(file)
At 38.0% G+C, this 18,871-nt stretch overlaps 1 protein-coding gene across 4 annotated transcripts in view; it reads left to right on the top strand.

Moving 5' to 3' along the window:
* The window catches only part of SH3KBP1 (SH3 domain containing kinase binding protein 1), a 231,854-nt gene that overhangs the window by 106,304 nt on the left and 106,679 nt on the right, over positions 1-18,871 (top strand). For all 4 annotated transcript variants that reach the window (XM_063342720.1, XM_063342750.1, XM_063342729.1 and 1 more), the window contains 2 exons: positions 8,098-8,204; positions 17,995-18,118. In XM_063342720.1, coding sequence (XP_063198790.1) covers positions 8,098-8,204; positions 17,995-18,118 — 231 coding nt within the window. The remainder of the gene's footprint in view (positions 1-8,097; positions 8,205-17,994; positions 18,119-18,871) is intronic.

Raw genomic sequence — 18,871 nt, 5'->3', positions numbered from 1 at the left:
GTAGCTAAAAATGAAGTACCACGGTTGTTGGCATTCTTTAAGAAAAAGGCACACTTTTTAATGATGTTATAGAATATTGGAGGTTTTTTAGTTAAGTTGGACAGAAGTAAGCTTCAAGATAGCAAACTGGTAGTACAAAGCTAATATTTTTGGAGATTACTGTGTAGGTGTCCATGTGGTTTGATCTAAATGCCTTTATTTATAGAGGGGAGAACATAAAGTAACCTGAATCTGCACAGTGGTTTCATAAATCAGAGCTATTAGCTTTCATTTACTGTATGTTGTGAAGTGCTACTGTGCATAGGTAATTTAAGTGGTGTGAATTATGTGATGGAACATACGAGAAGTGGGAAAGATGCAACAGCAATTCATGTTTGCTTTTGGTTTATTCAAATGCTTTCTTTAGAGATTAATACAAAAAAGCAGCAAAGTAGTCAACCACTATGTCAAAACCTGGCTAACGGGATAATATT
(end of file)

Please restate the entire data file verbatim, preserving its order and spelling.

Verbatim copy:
At 38.0% G+C, this 18,871-nt stretch overlaps 1 protein-coding gene across 4 annotated transcripts in view; it reads left to right on the top strand.

Moving 5' to 3' along the window:
* The window catches only part of SH3KBP1 (SH3 domain containing kinase binding protein 1), a 231,854-nt gene that overhangs the window by 106,304 nt on the left and 106,679 nt on the right, over positions 1-18,871 (top strand). For all 4 annotated transcript variants that reach the window (XM_063342720.1, XM_063342750.1, XM_063342729.1 and 1 more), the window contains 2 exons: positions 8,098-8,204; positions 17,995-18,118. In XM_063342720.1, coding sequence (XP_063198790.1) covers positions 8,098-8,204; positions 17,995-18,118 — 231 coding nt within the window. The remainder of the gene's footprint in view (positions 1-8,097; positions 8,205-17,994; positions 18,119-18,871) is intronic.

Raw genomic sequence — 18,871 nt, 5'->3', positions numbered from 1 at the left:
GTAGCTAAAAATGAAGTACCACGGTTGTTGGCATTCTTTAAGAAAAAGGCACACTTTTTAATGATGTTATAGAATATTGGAGGTTTTTTAGTTAAGTTGGACAGAAGTAAGCTTCAAGATAGCAAACTGGTAGTACAAAGCTAATATTTTTGGAGATTACTGTGTAGGTGTCCATGTGGTTTGATCTAAATGCCTTTATTTATAGAGGGGAGAACATAAAGTAACCTGAATCTGCACAGTGGTTTCATAAATCAGAGCTATTAGCTTTCATTTACTGTATGTTGTGAAGTGCTACTGTGCATAGGTAATTTAAGTGGTGTGAATTATGTGATGGAACATACGAGAAGTGGGAAAGATGCAACAGCAATTCATGTTTGCTTTTGGTTTATTCAAATGCTTTCTTTAGAGATTAATACAAAAAAGCAGCAAAGTAGTCAACCACTATGTCAAAACCTGGCTAACGGGATAATATT